Blood-circulating tumor cells (CTCs) have been widely investigated in human cancers and demonstrated to play an important role in cancer dissemination. CTCs are tumor cells that have passed the vasculature from a primary tumor site and circulate in the blood stream, first reported in 1869 in a man with metastatic cancer [8]. CTCs can be isolated from the peripheral blood of cancer patients, including CRC patients [9, 10]. The clinical utility of CTC as a marker has been evaluated for both prognosis and prediction of treatment responses in metastatic CRC patients [11]. CTC enumeration detected by CellSearch system was used as a prognostic or predictive biomarker of chemotherapy efficacy in breast, prostate and colorectal cancer patients [12-14]. CTC detected by the CellSearch system has been accepted as a biomarker for breast cancer by the American Society of Clinical Oncology (ASCO) [15]. Principle of the CellSearch system is based on specific combination of antibody to epithelial cell adhesion molecule (EpCAM) on the tumor cell surface, and identification of cytokeratin (CK) in the tumor cell membrane and cytoplasma [16]. However, increasing evidence has emerged that clinical application of the CellSearch strategy is significantly limited because of the inherent methodological deficiency and intrinsic heterogeneity of cell biomarkers in human cancers. In the CellSearch system, CTC capture is to rely on recognition and binding of anti-EpCAM antibody to CTCs; however, EpCAM was reported to be highly heterogeneously and dynamically expressed on the surfaces of many types of cancer cells [17, 18], and only 70% of the examined 134 epithelial solid tumors express EpCAM [19]. CTCs may lose both EpCAM and CKs during epithelial-mesenchymal transition (EMT) [20]. Thus, it is evident that the CellSearch system does have decisive limitations in detection of CTCs [16]. It is therefore imperative to develop an alternative strategy to effectively identify CTCs.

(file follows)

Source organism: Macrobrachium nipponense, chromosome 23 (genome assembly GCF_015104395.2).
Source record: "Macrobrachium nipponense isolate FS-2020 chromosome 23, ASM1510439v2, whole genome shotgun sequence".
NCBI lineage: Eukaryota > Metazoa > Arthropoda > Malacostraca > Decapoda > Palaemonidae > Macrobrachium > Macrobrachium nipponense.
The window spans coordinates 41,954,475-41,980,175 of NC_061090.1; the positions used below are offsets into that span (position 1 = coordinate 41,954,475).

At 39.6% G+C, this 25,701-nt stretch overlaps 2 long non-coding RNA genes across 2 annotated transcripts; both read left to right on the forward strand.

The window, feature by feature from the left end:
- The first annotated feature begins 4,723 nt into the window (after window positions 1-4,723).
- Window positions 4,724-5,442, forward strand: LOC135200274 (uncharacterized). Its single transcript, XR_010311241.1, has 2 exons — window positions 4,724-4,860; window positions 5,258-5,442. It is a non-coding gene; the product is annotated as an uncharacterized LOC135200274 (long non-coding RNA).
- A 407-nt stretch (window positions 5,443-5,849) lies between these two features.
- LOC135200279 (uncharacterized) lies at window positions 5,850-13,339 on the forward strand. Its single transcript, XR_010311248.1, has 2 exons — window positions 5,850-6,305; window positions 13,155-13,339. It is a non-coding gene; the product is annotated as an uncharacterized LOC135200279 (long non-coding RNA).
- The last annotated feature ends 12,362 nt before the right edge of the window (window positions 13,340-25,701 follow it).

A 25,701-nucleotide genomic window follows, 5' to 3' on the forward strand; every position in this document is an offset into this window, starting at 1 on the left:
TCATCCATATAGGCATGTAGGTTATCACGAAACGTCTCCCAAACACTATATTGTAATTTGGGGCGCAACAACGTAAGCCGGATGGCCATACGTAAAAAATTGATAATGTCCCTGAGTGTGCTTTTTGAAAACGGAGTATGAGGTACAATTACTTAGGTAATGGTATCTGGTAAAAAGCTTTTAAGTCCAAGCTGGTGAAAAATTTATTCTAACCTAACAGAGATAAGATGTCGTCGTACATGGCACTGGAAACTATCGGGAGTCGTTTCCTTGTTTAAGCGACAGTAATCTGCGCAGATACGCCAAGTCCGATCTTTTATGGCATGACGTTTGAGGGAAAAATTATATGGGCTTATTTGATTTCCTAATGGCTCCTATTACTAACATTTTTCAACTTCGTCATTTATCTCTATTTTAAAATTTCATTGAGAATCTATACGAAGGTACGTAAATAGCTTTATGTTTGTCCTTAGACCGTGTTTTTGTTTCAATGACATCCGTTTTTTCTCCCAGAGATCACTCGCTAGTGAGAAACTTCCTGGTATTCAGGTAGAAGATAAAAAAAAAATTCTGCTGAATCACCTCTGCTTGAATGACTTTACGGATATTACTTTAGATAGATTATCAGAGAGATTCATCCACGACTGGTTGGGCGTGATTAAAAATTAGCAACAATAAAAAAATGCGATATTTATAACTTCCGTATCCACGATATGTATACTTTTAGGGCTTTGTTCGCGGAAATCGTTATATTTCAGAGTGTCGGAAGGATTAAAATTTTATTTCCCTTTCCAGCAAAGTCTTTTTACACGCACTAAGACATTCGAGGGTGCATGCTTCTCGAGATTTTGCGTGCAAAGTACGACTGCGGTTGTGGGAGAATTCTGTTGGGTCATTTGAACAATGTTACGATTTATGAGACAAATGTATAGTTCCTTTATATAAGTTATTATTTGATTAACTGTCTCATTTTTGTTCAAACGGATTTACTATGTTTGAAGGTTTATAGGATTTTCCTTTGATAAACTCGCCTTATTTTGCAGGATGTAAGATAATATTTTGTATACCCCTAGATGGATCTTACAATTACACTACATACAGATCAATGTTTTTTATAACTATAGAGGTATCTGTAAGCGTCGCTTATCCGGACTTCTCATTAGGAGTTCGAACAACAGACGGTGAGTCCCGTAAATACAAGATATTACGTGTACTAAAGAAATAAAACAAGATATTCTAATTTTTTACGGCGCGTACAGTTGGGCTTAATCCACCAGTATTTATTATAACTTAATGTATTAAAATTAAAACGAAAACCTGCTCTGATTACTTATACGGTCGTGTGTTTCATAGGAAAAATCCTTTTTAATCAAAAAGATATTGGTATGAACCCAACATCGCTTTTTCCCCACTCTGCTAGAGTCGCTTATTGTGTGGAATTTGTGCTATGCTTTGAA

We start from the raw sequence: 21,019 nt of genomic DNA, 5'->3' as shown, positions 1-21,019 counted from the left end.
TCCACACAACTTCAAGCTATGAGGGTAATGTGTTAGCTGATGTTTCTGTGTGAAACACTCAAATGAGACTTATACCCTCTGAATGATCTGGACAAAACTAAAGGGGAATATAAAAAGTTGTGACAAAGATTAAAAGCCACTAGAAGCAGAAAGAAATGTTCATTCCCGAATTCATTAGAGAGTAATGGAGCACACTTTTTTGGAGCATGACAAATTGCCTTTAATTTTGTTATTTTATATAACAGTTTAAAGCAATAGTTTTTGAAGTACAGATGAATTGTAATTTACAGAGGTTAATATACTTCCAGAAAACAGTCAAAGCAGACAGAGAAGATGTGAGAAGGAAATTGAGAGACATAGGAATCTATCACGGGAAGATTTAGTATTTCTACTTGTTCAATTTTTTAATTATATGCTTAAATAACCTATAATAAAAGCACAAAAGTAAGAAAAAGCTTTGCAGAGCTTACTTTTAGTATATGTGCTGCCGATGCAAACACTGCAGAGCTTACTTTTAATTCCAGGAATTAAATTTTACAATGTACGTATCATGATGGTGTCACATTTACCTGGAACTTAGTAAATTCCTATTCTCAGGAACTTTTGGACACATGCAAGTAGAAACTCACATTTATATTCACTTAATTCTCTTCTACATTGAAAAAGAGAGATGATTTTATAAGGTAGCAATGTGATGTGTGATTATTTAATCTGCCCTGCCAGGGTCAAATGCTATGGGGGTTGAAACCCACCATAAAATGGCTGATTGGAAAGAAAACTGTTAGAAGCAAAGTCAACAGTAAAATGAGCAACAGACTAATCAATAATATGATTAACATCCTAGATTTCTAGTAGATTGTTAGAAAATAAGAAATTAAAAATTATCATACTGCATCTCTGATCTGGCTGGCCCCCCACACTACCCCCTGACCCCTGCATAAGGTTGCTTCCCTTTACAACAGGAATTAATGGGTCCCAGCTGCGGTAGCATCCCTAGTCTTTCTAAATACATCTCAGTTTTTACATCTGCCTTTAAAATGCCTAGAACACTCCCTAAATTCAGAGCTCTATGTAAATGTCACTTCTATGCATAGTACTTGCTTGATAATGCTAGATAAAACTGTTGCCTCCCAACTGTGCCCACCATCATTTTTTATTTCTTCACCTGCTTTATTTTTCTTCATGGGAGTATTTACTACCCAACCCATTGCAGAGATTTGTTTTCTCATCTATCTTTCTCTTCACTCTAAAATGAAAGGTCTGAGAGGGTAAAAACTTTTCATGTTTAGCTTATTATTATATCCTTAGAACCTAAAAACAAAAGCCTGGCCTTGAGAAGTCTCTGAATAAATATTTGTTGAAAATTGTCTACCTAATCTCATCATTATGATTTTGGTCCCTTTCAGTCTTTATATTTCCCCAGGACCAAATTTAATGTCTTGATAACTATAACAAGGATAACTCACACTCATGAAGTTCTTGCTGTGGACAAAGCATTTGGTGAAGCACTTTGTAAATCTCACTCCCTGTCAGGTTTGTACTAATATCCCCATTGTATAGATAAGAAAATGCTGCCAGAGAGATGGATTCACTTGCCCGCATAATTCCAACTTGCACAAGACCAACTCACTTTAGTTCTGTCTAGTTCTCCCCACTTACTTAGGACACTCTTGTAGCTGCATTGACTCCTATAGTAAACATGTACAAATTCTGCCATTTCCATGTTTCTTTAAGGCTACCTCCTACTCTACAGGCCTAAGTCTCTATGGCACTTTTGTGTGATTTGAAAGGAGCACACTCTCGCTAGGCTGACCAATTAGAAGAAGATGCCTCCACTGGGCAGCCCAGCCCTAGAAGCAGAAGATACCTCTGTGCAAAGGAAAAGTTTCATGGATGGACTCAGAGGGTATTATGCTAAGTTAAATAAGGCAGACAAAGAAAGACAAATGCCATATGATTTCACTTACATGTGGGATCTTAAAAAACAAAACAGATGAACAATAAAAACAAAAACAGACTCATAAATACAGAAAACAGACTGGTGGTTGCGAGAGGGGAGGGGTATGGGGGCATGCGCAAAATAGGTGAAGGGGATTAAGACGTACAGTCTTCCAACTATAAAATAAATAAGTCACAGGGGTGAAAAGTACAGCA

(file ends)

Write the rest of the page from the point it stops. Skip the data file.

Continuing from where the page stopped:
In this study, we utilized a novel strategy integrating subtraction enrichment and immunostaining-FISH (SE-iFISH), which enables effective depletion of WBCs and non-hemolytic removal of RBCs, to establish an expeditious detection of non-hypotonic damaged and non-hematopoietic aneuploid CTCs regardless of EpCAM or CK expression and cell size [16, 21, 22]. Using this approach, we were able to efficiently detect, isolate, and characterize heterogeneous subpopulations of CTC in colorectal cancer patients. Those enriched viable and non-antibody perturbed native tumor cells are suitable for primary cell culture and additional downstream analyses.